It is not that I feel a group will laugh at me, or not take me seriously. But a group of people – however lovely – can be intimidating. At the very least it can feel hard to have your share of time and be able to really think hard about your own work, while at the same time trying to be constructive and supportive in return for the rest of the group. I like to be helpful to others but it is hard to switch rapidly from your own work and thoughts to a different mindset to encourage others.
As to progress this year – it has been slow, but I think overall it has been steady. I have begun a new collaboration which I am really excited about. I have thought long and hard about self-worth and building this for myself and not relying on external measures. I have clarified my project and what I am aiming for with this body of work.
I am heading rapidly towards my final mentoring session. I have not achieved anything that I thought I would – yet. My goal was, and still is, to work on a body of work. Connected pieces, a series, a sequence.
I have been buffeted about by the circumstances and I’ve tried to take the side alleys. The side alleys have not worked out. They have not worked out for reasons beyond my control – pandemic, not being selected from not one but two shortlists, and opportunities that shift in the sand. I was hugely frustrated and whingy at the time, but now, I don’t really care about the side alleys and I *think* I might be more focussed on my main aim as a result.
I have always believed that I need to be flexible, adaptable and respond to change and circumstance. Take opportunities as they present themselves. This can be, and has been, very positive in much of my career. However – I can also see that this can lead me away from a central path. On the other side of being flexible is being easily waylaid and distracted.
Mentoring has allowed me to shift my perspective and foundation of what I am aiming for and try to establish the path that is important to me. A big part of this was the hour-long whinge that my third mentoring session became. It was a huge relief to get my frustrations off my chest with someone who understood where the frustration was coming from. It has helped dig me out of my hole, admit to myself that I do need to focus on just one project right now.
I can see at the outset of this blog I said that:
…Now it is time to find the confidence and resilience to develop my own ideas on my own terms…
Another reason for the side alleys is that they avoid my own ideas on my own terms. I have avoided posting to this blog (I’ve lost count of the number of times I’ve pushed it back down in my to do list) for some long while because I’ve been afraid that I have already fallen and failed. But now, as I write, I think I am recognising my fears of my own ideas on my own terms, and that I can push past the fears and continue on. Ready and much clearer on what I want to do.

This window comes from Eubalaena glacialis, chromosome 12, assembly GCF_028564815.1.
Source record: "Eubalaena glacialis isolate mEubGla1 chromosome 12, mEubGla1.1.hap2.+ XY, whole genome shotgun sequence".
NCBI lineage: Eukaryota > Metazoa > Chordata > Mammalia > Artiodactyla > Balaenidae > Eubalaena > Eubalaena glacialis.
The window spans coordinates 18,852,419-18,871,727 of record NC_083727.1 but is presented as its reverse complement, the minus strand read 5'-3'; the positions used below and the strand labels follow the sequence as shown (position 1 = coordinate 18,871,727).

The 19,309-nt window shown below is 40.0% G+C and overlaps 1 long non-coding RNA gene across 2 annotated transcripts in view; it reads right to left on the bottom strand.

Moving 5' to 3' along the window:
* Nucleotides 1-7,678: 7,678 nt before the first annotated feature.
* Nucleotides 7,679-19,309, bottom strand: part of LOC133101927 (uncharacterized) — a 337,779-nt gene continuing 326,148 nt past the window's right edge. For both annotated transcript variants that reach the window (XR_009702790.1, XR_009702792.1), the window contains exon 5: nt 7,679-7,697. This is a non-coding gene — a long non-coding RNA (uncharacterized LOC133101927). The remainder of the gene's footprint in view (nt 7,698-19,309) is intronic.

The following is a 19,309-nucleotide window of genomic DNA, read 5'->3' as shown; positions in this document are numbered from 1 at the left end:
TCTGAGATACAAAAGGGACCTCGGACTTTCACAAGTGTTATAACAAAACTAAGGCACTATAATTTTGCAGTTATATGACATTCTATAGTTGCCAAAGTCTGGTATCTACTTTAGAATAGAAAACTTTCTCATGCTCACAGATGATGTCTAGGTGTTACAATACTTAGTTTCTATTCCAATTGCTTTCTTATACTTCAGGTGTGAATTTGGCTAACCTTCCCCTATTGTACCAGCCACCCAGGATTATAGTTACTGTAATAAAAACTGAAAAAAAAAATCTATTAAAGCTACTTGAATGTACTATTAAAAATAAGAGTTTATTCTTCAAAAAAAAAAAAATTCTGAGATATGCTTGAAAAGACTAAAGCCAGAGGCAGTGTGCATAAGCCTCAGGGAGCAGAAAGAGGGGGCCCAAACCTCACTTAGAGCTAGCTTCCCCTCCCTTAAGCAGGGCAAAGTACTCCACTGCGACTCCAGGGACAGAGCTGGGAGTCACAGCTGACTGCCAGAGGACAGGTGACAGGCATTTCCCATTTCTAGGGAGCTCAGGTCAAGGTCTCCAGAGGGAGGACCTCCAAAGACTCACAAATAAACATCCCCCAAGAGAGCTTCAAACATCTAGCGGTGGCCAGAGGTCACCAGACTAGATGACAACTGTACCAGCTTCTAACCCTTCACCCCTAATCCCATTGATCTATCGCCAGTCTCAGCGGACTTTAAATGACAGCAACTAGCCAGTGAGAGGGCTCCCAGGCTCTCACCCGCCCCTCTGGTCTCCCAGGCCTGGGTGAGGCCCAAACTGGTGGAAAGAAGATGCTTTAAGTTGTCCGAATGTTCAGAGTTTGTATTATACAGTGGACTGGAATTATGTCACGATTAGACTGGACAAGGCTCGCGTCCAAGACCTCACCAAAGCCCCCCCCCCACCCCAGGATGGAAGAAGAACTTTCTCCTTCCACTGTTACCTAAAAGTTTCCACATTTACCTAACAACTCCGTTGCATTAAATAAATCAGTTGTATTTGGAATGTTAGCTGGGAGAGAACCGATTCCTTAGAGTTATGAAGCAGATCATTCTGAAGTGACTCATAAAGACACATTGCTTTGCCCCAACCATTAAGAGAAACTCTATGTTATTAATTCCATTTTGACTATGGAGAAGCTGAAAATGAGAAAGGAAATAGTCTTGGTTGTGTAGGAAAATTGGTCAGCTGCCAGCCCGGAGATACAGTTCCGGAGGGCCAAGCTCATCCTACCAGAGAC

So I had been thinking about gesture as widely as possible …
How it is used in dance and choreography – the work of Bob Fosse (Chicago), the choreography of West Side Story, folk dance, Bollywood, Ballroom culture and the language of Vogueing, Madonna and Vogue, Christine and the Queens and Tilted, Edward Scissorhands, the work of Wayne McGregor and Radiohead Lotusflower.
How we use emojis constantly in text communications – we seem to need gesture replacements … thumbs ups, winks and many more.
Then all ‘this’ happened. The Covid-19 crisis.
The progress I had made had to be shelved as travel to meet contacts was suspended and my venue for working with community groups closed. A big blow to my project at a point when I finally felt I was getting somewhere.
I put the project to one side and diverted my attention to my family home from school, and making scrubs for the Scrubs Glorious Scrubs collective who set up in my home town.
I am still doing those activities, but am able to very slowly start thinking about gesture and my practice again. The project feels apposite to maintain as we now live in a world where bodily gesture has become remote by necessity of lockdown – we are making gestures by video, from 2 metres away or it has been removed altogether by keeping us distant from friends and family.